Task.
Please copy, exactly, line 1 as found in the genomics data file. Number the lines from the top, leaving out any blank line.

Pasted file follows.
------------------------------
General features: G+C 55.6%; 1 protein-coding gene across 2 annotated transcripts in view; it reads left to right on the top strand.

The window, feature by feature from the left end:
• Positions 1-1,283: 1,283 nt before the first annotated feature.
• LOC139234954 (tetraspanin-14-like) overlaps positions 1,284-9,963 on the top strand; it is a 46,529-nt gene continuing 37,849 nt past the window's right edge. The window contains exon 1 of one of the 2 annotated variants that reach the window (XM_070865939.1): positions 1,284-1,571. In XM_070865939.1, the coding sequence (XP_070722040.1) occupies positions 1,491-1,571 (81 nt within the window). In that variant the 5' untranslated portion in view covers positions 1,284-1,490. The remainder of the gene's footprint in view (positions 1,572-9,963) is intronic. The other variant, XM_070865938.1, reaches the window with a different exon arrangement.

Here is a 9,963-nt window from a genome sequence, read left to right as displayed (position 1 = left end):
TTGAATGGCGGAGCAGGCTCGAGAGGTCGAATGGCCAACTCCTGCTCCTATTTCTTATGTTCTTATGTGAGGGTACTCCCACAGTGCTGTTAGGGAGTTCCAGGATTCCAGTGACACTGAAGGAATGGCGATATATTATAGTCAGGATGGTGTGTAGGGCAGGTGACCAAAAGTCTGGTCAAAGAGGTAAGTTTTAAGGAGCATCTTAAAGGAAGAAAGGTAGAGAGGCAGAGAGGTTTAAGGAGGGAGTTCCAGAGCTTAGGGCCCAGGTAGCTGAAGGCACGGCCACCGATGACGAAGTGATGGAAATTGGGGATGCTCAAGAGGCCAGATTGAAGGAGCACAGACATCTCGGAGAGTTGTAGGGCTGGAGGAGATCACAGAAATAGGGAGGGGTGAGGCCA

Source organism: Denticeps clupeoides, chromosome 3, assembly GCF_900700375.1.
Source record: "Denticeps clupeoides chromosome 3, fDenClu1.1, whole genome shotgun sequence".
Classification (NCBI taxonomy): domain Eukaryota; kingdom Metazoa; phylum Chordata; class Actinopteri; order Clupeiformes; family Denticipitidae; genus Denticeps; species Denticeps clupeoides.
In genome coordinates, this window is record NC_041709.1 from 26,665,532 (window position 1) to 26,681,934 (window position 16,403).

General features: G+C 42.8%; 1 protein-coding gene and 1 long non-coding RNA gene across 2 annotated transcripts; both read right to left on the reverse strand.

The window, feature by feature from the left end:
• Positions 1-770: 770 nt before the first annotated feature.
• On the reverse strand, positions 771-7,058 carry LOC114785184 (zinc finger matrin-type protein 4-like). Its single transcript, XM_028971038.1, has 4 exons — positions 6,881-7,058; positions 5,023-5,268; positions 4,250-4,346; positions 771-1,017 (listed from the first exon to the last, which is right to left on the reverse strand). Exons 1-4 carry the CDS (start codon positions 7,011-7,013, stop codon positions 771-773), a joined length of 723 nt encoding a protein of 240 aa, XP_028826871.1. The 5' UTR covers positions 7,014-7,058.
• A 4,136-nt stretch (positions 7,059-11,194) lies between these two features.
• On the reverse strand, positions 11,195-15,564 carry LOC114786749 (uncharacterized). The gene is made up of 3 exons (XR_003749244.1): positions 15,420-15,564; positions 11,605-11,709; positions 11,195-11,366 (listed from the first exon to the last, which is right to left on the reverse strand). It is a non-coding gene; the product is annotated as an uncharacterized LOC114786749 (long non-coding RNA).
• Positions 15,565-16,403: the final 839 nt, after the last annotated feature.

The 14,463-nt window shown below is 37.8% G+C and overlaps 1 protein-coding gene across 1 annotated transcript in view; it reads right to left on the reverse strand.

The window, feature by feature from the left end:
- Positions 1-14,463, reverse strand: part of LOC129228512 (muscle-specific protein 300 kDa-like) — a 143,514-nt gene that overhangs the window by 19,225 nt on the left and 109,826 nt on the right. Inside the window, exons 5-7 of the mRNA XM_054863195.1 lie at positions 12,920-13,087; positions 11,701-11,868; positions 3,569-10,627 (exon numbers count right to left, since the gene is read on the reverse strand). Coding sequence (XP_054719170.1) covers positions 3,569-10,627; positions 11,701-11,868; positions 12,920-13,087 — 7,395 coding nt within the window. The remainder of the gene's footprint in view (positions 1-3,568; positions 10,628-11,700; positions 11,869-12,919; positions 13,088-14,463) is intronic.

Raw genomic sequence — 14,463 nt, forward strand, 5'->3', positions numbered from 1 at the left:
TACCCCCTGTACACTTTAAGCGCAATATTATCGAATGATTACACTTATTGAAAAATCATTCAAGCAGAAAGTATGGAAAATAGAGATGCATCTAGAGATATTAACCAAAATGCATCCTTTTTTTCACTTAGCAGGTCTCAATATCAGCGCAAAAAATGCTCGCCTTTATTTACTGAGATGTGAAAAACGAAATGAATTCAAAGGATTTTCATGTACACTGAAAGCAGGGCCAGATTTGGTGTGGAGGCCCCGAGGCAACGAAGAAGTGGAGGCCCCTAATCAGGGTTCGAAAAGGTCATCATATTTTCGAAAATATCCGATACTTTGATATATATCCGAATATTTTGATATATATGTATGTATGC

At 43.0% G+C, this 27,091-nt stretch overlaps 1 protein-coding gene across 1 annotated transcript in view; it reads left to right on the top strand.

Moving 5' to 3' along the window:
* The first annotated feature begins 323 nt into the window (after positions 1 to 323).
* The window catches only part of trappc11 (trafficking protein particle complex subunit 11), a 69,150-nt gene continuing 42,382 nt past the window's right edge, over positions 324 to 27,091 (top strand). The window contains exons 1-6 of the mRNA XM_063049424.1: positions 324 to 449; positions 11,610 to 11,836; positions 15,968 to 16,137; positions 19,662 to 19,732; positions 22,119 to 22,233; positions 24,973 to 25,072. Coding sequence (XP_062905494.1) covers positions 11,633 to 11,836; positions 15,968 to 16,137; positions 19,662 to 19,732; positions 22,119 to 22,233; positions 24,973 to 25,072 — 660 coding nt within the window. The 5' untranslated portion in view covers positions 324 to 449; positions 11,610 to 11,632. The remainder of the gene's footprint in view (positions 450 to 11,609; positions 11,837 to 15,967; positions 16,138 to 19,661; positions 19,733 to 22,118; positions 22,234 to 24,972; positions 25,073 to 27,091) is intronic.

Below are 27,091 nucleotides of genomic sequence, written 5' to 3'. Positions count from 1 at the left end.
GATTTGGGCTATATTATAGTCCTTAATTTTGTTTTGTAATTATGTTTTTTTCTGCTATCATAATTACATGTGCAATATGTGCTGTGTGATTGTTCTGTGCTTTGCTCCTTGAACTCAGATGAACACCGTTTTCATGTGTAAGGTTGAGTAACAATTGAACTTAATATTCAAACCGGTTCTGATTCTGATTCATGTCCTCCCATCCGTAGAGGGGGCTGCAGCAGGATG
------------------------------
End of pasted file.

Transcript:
General features: G+C 55.6%; 1 protein-coding gene across 2 annotated transcripts in view; it reads left to right on the top strand.